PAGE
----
The fifth in the series: The board delves into the thorny details of its future.
For years, neighboring communities have had to
compete with each other to attract the most tax dollars, often at the expense of
local quality of life, economic development, school excellence, personal and
social health, and basic needs like water and sewage. While some competition
among municipalities is healthy, it’s become increasingly clear that any local
victories are fleeting; we’re racing our neighbors to the bottom as long as we
allow our region to fragment and decay. Thankfully, Chicagoland has an historic
opportunity to unite and regain our competitive edge through the development of
a strong Regional Planning Board. The state legislature has given the board just
one year to develop a plan for success. This series, “Make or Break – Year One
of the Regional Planning Board” analyzes the issues the board must tackle in the
The Ingredients of an Effective
Regional Planning Board
The Regional Planning Board
is now approaching the six-month mark of its work. For much of that time, the board
has been busy forming committees, creating committee work plans, and hiring an
executive director. With these foundational structures in place, the
organization will now be able to create the full menu of ingredients it needs to
entice local municipalities and public agencies to participate in regional
By making the most use
of NIPC’s existing land use and natural resources planning capabilities
and CATS’ transportation modeling, the board can ensure that the region gets
the most value out of its infrastructure investments. But simply merging
two organizations will not produce a new entity that makes coordinated
regional planning and capital investment a reality. The Regional Planning Board
must be able to prioritize investments and offer new, meaningful incentives for
regional cooperation of capital planning, while preserving the authority of
local municipalities and public agencies. Specifically, the board will need to
be able to answer the following questions.
Scope and Incentives
One of the many reasons
that municipalities have increasingly supported the integration of transportation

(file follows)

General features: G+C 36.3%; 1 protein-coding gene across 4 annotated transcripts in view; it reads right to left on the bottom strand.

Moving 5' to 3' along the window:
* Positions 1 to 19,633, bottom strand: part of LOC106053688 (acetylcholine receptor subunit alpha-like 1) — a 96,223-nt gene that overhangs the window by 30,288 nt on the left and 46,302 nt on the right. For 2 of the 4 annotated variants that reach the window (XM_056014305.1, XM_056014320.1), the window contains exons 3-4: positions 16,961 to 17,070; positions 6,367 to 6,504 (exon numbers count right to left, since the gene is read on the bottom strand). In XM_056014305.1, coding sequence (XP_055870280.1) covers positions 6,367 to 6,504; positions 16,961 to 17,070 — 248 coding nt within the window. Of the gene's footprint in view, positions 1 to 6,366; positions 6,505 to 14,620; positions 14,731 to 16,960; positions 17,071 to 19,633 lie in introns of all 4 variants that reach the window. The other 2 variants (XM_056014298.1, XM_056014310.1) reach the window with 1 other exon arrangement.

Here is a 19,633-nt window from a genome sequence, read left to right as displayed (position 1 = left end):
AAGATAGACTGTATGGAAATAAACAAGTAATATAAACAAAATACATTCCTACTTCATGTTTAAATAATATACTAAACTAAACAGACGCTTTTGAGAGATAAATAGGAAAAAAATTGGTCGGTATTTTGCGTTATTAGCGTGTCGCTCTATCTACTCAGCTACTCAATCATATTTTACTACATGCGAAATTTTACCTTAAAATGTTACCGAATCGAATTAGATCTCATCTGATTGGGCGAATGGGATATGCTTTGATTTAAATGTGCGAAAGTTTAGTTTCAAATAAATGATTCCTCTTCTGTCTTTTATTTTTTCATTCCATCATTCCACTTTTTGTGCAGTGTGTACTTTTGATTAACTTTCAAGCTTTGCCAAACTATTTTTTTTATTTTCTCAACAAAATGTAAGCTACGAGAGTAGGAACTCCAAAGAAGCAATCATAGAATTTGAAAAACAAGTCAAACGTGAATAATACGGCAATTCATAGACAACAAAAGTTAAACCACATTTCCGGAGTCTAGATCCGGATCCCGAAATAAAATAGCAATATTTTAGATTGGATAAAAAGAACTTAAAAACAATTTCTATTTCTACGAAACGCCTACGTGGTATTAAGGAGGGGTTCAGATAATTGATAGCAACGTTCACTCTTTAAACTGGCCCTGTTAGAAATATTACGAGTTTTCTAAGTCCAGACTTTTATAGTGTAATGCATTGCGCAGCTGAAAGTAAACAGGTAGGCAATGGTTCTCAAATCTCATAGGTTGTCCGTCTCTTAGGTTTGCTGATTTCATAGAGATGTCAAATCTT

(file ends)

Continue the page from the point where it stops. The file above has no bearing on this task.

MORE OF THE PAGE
and land use planning through the creation of the Regional Planning Board is
that the number of subjects they must address regionally has expanded. As the metropolitan
region continues to develop, land use patterns and population trends are keeping
local mayors and managers searching for answers to increasingly complex growth
- What subject areas will demand regional cooperation?
incentives can the Regional Planning Board offer to public agencies,
developers and municipalities to make coordinated regional planning and
capital investment a reality?
Delivering incentives, particularly planning expertise,
region to make an investment in the Regional Planning Board commensurate
to what it takes to achieve our vision of a prosperous, inviting place
to live and do business.
- What financial resources are already available to
CATS and NIPC?
other financial sources are available to the Regional Planning Board?
One incentive to local
municipality cooperation is for the Regional Planning Board to incorporate and
expand technical service to local municipalities now provided by NIPC. Many
municipalities, especially those
located in fast growing areas or in areas in need of revitalization, have little
guidance and few resources when it comes to dealing with issues that cross
municipal boundaries, such as water quality, traffic congestion, or large scale
economic development projects.
sorts of technical assistance could the Regional Planning Board offer
The Regional Planning Board
should be both an effective body and an accountable body that continually seeks
cooperation and trust from local stakeholders.
- Against what criteria should the Regional Planning
Board be judged?
whom should the Regional Planning Board be accountable?
While the Regional Planning
Board currently covers seven counties, the issues it must address often impact
a larger region. The Board requires the ability to balance the need to work with
these surrounding communities with its vision of concentrating on development
within the existing geographic jurisdiction of the Board.
- How can the Regional Planning Board work with
surrounding municipalities under the current legislation?
would the Regional Planning Board expand its jurisdiction?
are complex questions that require substantial research and discussion. MPC
looks forward to assisting the board in its research and deliberation. We
encourage others to get involved and attend the meetings. See
for the board’s
schedule and other information.
Click here to read the Regional Planning Board's Action Plan for 2006 .
Click here for the full "Make or Break - Year One of the Regional Planning Board"